I entered the Bus to Lima. Before I sat down a little boy, no older than three shouted, ¨Blanco!.¨ I being the only white person on the Bus, realized he was talking about me. Everyone who heard, meaning the whole back of the bus, laughed histerically. I also chuckled to myself. It was adorable.
That whole bus ride was a little strange. The ladies behind me were claning up some kind of mess. I couldnt tell what it was, but i offered them hand sanitizer and tissues. They seemed grateful. We woke up the next morning, stopped bu a beautiful river in the mountains. It was incredible and reminded me of a movie.
We all got out to take photos and enoy the view. Many people bought fruit from a lady at the side of the road and ate it next to the river, myself included. However, once everyone was done and started walking back to the bus, all the plastic containers from the fruit was litter all along the beautiful riverbank. I was apalled and filled with anger.
I couldn´t understand how these Native people could litter their garbage all over their home, their land, mother nature, our home, our mother. Furious, I collected all the containers and tried to give them to the fruit lady to dispose of, she refused, saying she did not have a garbage. I asked the driver if he had a garbage and he just laughed at me. The lady returned with a garbage bag and took them, but who knows if she really threw them out or just threw them on the street once I left.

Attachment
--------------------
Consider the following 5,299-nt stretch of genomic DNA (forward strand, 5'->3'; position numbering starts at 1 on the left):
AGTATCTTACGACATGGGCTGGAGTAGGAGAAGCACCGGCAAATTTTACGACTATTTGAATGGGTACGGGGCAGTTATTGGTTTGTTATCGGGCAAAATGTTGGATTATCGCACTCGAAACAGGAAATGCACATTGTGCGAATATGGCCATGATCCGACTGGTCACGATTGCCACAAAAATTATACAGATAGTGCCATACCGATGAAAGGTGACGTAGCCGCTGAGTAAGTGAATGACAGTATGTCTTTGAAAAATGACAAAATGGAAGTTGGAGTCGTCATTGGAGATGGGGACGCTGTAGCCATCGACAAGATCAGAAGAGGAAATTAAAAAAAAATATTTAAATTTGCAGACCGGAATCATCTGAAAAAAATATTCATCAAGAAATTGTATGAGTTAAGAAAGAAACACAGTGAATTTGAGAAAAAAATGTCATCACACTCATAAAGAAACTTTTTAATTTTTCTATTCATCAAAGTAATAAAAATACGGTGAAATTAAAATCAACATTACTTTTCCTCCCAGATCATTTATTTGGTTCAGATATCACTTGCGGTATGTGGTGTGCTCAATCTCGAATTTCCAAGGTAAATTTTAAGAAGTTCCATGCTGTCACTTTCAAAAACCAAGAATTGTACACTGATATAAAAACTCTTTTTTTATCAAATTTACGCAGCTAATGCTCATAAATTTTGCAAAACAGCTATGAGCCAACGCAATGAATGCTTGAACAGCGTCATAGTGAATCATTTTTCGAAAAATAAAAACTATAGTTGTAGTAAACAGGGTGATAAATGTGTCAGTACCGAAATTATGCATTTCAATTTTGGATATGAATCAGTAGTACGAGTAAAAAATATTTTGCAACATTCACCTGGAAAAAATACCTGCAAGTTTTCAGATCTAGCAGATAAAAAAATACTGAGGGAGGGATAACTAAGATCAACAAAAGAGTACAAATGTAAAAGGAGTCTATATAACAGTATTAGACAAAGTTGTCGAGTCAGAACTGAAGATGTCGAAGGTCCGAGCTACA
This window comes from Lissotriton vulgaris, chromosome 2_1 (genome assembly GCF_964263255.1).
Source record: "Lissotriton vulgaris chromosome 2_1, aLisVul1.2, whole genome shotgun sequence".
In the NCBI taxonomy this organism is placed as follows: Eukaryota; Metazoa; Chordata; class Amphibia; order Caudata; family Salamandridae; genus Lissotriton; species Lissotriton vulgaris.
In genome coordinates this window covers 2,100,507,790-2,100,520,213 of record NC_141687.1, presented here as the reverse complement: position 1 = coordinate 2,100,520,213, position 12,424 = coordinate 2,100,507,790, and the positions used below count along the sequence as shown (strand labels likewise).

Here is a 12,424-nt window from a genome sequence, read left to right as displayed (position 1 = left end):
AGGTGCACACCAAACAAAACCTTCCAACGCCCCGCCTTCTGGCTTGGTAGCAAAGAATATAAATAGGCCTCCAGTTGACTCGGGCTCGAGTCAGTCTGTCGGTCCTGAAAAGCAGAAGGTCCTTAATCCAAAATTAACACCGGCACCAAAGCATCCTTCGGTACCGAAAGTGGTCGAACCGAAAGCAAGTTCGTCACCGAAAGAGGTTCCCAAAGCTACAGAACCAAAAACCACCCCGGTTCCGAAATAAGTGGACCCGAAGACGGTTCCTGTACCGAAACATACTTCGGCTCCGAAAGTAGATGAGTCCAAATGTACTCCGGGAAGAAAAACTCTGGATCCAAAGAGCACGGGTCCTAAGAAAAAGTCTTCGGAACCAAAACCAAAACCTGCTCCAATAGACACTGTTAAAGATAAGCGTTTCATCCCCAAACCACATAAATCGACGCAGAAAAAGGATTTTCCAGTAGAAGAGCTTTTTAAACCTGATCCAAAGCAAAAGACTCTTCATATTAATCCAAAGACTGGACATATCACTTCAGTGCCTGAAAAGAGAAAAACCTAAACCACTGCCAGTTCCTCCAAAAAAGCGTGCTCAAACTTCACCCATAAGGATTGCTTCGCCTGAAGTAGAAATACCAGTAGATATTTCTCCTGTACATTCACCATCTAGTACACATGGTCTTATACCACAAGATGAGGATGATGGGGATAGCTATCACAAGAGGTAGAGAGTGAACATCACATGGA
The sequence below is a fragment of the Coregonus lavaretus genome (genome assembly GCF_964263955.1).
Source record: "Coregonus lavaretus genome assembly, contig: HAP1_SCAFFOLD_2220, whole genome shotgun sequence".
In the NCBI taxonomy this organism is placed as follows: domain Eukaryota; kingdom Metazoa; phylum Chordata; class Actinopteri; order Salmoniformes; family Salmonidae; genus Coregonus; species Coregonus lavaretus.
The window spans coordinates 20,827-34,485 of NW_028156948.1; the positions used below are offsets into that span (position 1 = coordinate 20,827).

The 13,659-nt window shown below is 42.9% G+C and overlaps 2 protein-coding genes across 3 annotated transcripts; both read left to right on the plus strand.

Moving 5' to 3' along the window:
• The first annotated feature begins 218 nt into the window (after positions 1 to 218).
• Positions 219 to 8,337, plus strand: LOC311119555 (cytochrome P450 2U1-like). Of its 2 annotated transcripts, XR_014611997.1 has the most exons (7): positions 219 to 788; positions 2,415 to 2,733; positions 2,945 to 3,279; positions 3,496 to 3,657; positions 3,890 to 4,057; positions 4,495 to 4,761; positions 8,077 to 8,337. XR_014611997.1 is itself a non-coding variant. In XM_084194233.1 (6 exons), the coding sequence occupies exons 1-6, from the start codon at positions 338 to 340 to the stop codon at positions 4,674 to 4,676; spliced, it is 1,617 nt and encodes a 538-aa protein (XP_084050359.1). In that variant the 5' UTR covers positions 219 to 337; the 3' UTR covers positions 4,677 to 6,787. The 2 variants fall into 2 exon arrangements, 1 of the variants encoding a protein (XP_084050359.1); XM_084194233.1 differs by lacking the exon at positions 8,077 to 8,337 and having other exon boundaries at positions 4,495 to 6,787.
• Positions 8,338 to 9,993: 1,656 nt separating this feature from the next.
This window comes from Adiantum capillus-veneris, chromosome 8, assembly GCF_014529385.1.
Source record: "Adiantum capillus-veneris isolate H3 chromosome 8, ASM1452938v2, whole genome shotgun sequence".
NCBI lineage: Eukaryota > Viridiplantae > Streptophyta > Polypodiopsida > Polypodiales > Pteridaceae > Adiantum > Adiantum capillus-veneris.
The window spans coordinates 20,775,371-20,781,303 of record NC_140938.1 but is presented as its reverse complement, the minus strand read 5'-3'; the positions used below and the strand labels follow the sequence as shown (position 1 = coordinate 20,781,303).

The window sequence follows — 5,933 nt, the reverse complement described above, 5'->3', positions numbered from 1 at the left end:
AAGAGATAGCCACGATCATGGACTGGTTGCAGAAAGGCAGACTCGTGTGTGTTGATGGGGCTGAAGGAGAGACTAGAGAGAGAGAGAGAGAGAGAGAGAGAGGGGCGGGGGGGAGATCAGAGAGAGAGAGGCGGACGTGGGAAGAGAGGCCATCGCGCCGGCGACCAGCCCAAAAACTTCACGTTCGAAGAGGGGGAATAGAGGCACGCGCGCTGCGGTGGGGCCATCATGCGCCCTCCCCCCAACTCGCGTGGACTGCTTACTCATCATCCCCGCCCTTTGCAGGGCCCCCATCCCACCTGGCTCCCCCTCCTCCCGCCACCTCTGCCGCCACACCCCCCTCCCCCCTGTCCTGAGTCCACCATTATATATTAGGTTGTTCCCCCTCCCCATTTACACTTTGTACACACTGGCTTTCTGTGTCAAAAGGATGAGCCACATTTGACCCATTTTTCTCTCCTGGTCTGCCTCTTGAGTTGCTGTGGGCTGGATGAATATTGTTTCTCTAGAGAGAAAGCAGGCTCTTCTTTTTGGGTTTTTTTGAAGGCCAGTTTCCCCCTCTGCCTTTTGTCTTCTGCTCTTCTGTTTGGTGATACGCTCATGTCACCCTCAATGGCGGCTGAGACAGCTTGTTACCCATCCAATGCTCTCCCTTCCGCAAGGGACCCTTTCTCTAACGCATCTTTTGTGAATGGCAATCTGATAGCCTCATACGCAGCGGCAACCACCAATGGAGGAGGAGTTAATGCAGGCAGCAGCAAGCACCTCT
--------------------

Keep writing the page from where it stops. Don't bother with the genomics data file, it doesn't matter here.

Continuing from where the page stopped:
This was not the first garbage I´ve seen littered by South American People, but this was the first time I had witnessd it, and it enfuriated me.
I stepped off the Bus in Cusco, admittedly a little disapointed. It did not look like the Cusco of my dreams. Expectations right… Maybe I was just bitter about the bus ride. l looked for a taxi to the place I would stay.
I had met a friend named Pete in Buffalo who told me about his brother and his wife who owned a bed and breakfast in Cusco, so in the months I had been traveling, I was simultaneously talking to Bill and Nicole about when I was coming down.